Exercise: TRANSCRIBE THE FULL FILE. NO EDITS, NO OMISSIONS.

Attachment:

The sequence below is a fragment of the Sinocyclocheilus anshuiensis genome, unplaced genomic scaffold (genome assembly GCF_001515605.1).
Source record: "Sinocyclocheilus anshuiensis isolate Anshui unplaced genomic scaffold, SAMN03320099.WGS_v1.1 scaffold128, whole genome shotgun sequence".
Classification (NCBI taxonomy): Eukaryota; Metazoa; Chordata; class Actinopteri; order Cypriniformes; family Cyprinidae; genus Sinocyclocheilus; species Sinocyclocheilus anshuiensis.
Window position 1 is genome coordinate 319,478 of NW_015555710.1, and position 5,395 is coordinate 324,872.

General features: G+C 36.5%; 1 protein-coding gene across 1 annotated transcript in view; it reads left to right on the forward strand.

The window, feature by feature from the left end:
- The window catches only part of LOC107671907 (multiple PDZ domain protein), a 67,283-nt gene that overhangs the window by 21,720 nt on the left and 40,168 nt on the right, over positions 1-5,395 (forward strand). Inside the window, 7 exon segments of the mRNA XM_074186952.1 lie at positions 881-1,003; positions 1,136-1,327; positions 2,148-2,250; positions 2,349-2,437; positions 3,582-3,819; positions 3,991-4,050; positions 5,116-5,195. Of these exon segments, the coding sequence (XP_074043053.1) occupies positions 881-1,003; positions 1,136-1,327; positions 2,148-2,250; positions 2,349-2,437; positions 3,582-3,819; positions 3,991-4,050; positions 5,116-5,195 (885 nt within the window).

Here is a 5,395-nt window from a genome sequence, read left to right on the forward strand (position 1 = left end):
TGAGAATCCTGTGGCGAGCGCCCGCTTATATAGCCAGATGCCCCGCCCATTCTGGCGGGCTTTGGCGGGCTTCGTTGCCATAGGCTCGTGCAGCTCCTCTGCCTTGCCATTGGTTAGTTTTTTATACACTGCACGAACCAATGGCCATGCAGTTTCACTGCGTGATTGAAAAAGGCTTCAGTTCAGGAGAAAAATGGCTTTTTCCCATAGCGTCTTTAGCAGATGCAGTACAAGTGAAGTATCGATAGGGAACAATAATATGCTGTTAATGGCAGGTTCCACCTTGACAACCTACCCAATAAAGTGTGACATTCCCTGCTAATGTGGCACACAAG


The sequence below is a fragment of the Sinocyclocheilus anshuiensis genome, unplaced genomic scaffold (genome assembly GCF_001515605.1).
Source record: "Sinocyclocheilus anshuiensis isolate Anshui unplaced genomic scaffold, SAMN03320099.WGS_v1.1 scaffold128, whole genome shotgun sequence".
Classification (NCBI taxonomy): Eukaryota; Metazoa; Chordata; class Actinopteri; order Cypriniformes; family Cyprinidae; genus Sinocyclocheilus; species Sinocyclocheilus anshuiensis.
Window position 1 is genome coordinate 319,478 of NW_015555710.1, and position 5,395 is coordinate 324,872.

General features: G+C 36.5%; 1 protein-coding gene across 1 annotated transcript in view; it reads left to right on the forward strand.

The window, feature by feature from the left end:
- The window catches only part of LOC107671907 (multiple PDZ domain protein), a 67,283-nt gene that overhangs the window by 21,720 nt on the left and 40,168 nt on the right, over positions 1-5,395 (forward strand). Inside the window, 7 exon segments of the mRNA XM_074186952.1 lie at positions 881-1,003; positions 1,136-1,327; positions 2,148-2,250; positions 2,349-2,437; positions 3,582-3,819; positions 3,991-4,050; positions 5,116-5,195. Of these exon segments, the coding sequence (XP_074043053.1) occupies positions 881-1,003; positions 1,136-1,327; positions 2,148-2,250; positions 2,349-2,437; positions 3,582-3,819; positions 3,991-4,050; positions 5,116-5,195 (885 nt within the window).

Here is a 5,395-nt window from a genome sequence, read left to right on the forward strand (position 1 = left end):
TGAGAATCCTGTGGCGAGCGCCCGCTTATATAGCCAGATGCCCCGCCCATTCTGGCGGGCTTTGGCGGGCTTCGTTGCCATAGGCTCGTGCAGCTCCTCTGCCTTGCCATTGGTTAGTTTTTTATACACTGCACGAACCAATGGCCATGCAGTTTCACTGCGTGATTGAAAAAGGCTTCAGTTCAGGAGAAAAATGGCTTTTTCCCATAGCGTCTTTAGCAGATGCAGTACAAGTGAAGTATCGATAGGGAACAATAATATGCTGTTAATGGCAGGTTCCACCTTGACAACCTACCCAATAAAGTGTGACATTCCCTGCTAATGTGGCACACAAG